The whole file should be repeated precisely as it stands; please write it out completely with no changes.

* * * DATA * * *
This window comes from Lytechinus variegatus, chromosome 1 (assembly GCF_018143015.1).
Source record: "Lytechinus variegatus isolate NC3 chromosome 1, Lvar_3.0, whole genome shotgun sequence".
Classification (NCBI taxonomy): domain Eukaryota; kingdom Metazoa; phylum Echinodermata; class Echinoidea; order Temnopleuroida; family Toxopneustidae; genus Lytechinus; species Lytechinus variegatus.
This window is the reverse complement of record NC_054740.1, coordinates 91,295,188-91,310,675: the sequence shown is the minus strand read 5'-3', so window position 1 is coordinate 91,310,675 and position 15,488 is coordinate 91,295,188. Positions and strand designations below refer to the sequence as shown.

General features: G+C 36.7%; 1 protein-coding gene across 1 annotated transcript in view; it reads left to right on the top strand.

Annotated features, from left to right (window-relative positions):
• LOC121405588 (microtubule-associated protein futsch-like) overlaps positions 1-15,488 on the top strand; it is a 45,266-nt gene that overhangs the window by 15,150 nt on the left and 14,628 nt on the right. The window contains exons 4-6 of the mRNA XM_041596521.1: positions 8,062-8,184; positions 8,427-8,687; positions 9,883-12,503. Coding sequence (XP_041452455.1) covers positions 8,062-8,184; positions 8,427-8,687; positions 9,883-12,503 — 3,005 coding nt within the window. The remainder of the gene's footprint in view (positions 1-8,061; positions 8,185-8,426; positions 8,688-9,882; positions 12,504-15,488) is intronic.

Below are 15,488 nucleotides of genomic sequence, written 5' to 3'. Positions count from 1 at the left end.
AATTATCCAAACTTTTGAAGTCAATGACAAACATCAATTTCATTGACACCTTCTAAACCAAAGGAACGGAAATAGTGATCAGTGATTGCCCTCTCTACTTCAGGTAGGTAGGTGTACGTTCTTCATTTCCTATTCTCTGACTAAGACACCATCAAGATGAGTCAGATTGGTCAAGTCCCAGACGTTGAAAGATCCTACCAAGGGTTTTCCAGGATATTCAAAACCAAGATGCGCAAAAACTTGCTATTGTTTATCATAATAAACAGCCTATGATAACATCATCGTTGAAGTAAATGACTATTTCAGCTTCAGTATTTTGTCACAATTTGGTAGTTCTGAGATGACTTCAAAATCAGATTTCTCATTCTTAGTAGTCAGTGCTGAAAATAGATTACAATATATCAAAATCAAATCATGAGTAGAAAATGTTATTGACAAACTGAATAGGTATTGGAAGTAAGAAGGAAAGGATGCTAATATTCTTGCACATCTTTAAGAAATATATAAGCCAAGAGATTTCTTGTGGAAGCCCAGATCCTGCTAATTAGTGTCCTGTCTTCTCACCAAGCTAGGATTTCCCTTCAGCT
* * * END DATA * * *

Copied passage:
This window comes from Lytechinus variegatus, chromosome 1 (assembly GCF_018143015.1).
Source record: "Lytechinus variegatus isolate NC3 chromosome 1, Lvar_3.0, whole genome shotgun sequence".
Classification (NCBI taxonomy): domain Eukaryota; kingdom Metazoa; phylum Echinodermata; class Echinoidea; order Temnopleuroida; family Toxopneustidae; genus Lytechinus; species Lytechinus variegatus.
This window is the reverse complement of record NC_054740.1, coordinates 91,295,188-91,310,675: the sequence shown is the minus strand read 5'-3', so window position 1 is coordinate 91,310,675 and position 15,488 is coordinate 91,295,188. Positions and strand designations below refer to the sequence as shown.

General features: G+C 36.7%; 1 protein-coding gene across 1 annotated transcript in view; it reads left to right on the top strand.

Annotated features, from left to right (window-relative positions):
• LOC121405588 (microtubule-associated protein futsch-like) overlaps positions 1-15,488 on the top strand; it is a 45,266-nt gene that overhangs the window by 15,150 nt on the left and 14,628 nt on the right. The window contains exons 4-6 of the mRNA XM_041596521.1: positions 8,062-8,184; positions 8,427-8,687; positions 9,883-12,503. Coding sequence (XP_041452455.1) covers positions 8,062-8,184; positions 8,427-8,687; positions 9,883-12,503 — 3,005 coding nt within the window. The remainder of the gene's footprint in view (positions 1-8,061; positions 8,185-8,426; positions 8,688-9,882; positions 12,504-15,488) is intronic.

Below are 15,488 nucleotides of genomic sequence, written 5' to 3'. Positions count from 1 at the left end.
AATTATCCAAACTTTTGAAGTCAATGACAAACATCAATTTCATTGACACCTTCTAAACCAAAGGAACGGAAATAGTGATCAGTGATTGCCCTCTCTACTTCAGGTAGGTAGGTGTACGTTCTTCATTTCCTATTCTCTGACTAAGACACCATCAAGATGAGTCAGATTGGTCAAGTCCCAGACGTTGAAAGATCCTACCAAGGGTTTTCCAGGATATTCAAAACCAAGATGCGCAAAAACTTGCTATTGTTTATCATAATAAACAGCCTATGATAACATCATCGTTGAAGTAAATGACTATTTCAGCTTCAGTATTTTGTCACAATTTGGTAGTTCTGAGATGACTTCAAAATCAGATTTCTCATTCTTAGTAGTCAGTGCTGAAAATAGATTACAATATATCAAAATCAAATCATGAGTAGAAAATGTTATTGACAAACTGAATAGGTATTGGAAGTAAGAAGGAAAGGATGCTAATATTCTTGCACATCTTTAAGAAATATATAAGCCAAGAGATTTCTTGTGGAAGCCCAGATCCTGCTAATTAGTGTCCTGTCTTCTCACCAAGCTAGGATTTCCCTTCAGCT